Tips for Net teachers
There’s a lot you need to think about when you start to use Web support in teaching. The roles of both teachers and teaching methods often change.
If the course is a distance course, you should also think about how students should be able to collaborate or gather via e-meetings in order to give them a bit of the classroom feeling.
Below we list some important things to consider for both campus and distance courses.
Clarity, motivation, and rules
- Be clear in your communication. Not all students are used to studying at a university or using the Web in their courses.
- Discuss the “communication rules.” Inform students about how you want them to contact you. Instead of e-mail, many teachers choose to communicate with students via messages on bulletin boards or via discussion forums.
- Inform them also how often you log in as a teacher and how often you expect them to log in. For example, you can have a reception period when you guarantee that you will be logged in and will answer questions.
- It’s important to have assignments with deadlines early in the course, preferably of the types that require students to work together via the course site.
- Keep an eye on the tone of discussions and chat rooms. Refer students to sites like the UpUnet-S review of so-called netiquette.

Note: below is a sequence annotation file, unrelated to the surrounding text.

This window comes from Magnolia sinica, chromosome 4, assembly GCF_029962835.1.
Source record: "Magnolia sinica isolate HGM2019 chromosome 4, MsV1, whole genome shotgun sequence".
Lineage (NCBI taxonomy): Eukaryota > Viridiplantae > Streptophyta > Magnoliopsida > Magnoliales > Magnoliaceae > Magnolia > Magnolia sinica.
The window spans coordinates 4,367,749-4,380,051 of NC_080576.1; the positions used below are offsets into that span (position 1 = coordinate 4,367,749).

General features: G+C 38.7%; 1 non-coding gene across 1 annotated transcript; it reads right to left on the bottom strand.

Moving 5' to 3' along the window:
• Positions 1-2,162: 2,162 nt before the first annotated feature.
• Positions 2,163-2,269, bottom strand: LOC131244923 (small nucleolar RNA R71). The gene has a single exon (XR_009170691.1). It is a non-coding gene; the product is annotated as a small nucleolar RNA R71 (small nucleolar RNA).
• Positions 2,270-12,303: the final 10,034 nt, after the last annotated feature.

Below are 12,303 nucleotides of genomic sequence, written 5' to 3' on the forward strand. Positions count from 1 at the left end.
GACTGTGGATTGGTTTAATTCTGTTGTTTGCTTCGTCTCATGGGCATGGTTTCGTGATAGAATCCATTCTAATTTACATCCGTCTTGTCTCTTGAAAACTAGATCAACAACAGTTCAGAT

- Before you start to upload images and other material on the Net, find out whether you are allowed to do so.
- Government authorities have entered an agreement with Bonus Presskopia about a certain amount of copying of copyright material for distribution in teaching. The agreement does not confer the right to publish such material on the Web, in Student Portal, for instance.
- For publication on the Web, special permission is required from the holder of the copyright. Requests for such permission may be directed to the author and/or the publisher of the work.
- Tips about how to go about requesting permission for publication are available on the Bonus Presskopia home page: http://www.bonuspresskopia.se/texter/read.php?mid=655
- If the course contains Web pages, you need to remember to avoid long texts, as it is tiresome to read large amounts of text on the screen.
- Make your Web pages dynamic and use them to introduce and complement sessions and course reading by mixing text and images, links, and audio files.
Evaluate the course
- Evaluate the course as it progresses. Ask how students feel using the Web in teaching is going, in a discussion forum, for example.
- If you are uncertain, ask for help and guidance from educational developers: firstname.lastname@example.org
- Be active on the Net...
- If the teacher is not present on the Net, the students probably won’t be either. Discussion forums are a good way to get students involved.